Rather than being tempted by seconds we decided to work off our lunch at the Museum of Soviet Arcade Machines, a zany collection of arcade games from this not yet forgotten era housed in a hidden, industrial looking square that adds to the retro vibe. The instructions are all in Russian but part of the fun is trying to decipher how to master each one. Lucky the entrance fee gives you 15 game tokens and each machine takes one, so if you can’t quite figure one out (this happened a few times I must admit) it doesn’t take much to move onto the next.

Phil took a strange liking to the shooting range game, which he played four times in a row, intent on hitting all targets (his best result was missing just four. I couldn’t even hit one).

While he beat me at table hockey (it is just a bit too complicated to navigate the stick that controls the player and then rotate him so the stick hits the ball) I whipped him at basketball, which involved a ‘court’ made up of holes marked with two numbers, yours and your opponents. You throw the ‘ball’ by hitting the number of the hole that it lands in and the person who gets there first gets to control its direction and can eventually score.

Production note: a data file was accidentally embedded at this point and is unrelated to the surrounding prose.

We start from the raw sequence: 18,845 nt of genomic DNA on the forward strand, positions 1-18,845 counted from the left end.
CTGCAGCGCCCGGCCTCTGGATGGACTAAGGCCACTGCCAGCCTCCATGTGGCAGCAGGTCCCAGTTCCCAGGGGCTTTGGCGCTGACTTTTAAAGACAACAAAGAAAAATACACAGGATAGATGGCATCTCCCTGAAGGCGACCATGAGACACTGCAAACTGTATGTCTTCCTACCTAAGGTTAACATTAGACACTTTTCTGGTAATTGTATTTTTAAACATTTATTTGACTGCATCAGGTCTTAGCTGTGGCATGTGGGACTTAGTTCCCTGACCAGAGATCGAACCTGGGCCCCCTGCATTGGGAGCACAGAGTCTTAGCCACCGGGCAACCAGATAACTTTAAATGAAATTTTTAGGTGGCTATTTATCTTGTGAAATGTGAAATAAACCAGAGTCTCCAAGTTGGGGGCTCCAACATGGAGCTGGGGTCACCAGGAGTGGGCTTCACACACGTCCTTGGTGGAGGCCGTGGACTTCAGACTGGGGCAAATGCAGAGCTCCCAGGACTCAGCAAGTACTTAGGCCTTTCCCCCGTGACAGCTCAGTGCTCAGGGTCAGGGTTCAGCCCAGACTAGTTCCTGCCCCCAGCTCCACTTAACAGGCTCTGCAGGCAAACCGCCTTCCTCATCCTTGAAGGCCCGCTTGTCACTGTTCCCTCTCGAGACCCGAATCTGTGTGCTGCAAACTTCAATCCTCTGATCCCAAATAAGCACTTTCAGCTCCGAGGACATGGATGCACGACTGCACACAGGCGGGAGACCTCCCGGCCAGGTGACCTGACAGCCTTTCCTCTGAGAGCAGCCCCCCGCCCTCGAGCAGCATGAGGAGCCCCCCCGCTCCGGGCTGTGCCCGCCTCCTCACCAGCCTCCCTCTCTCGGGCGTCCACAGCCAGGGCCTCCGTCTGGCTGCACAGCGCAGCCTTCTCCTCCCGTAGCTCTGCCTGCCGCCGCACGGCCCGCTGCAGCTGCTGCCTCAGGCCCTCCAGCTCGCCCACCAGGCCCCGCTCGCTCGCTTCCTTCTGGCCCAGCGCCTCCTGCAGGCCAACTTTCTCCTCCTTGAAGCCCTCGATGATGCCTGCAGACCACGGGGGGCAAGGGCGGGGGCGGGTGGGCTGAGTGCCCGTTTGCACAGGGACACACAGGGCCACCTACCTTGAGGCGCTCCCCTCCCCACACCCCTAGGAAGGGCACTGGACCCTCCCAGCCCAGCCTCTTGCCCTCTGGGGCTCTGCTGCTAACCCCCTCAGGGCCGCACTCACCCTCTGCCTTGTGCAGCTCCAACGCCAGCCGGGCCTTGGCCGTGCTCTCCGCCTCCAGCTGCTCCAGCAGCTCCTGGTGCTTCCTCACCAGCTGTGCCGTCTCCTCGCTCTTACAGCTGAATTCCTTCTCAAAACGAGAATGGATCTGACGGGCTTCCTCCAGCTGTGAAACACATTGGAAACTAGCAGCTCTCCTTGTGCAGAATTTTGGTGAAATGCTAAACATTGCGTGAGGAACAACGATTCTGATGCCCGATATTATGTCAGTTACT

Discovering more Soviet traditions


Time for another treat, and this time we followed the Soul Kitchen map to a traditional pyshkie doughnut café, another relic from Soviet times, and it certainly feels this way when you see the tables filled with headscarf clad little old ladies. Looking around again, it seemed the done thing was to order a plate of four or five of the icing sugared fried treats for yourself but after having feasted on those pies earlier we decided to share (but at 13p each maybe we should have just got our own!).


After waking from our carb-crash induced nap we embarked on a pre-dinner drink at yet another Soviet-reminiscent institution – Cafe Mayak on Mayakovskogo street, complete with Lenin’s head in the window, hoodied lads sat at the back, and pictures of Putin and Marx on the wall .

Drink of the day here is carafes of vodka poured into shots, clinked, and drunk chased with a sweet drink. To go with your vodka you can choose a small meal from the plastic slip-encased, Russian-only menu. We had to resort to looking at and overhearing other people’s orders brought over by plump, metal toothed old ladies in standard issue aprons. We went for the classic borscht, which was delicious and so fitting for where we were.



And uncovering the new

Not on the Soul Kitchen map but still a recommendation from a local staffer was the Etagi Loft Project on Ligovsky 44. This old building and yard has been converted a series of exhibitions, stores and cafes, with surprise eateries and boutiques tucked into the corners of each of the five floors as you wind your way up the staircase, before ending at the café deck, and finally, on the rooftop park itself.


For next time…


If we’d had more time we would have fit in the Street Art Museum and the Museum of Emotions but the linked articles in The Guardian and Moscow Times will have to suffice until next time. I don’t know about you but rather than feeling regret that we couldn’t do it all, it’s nice to have a reason to return!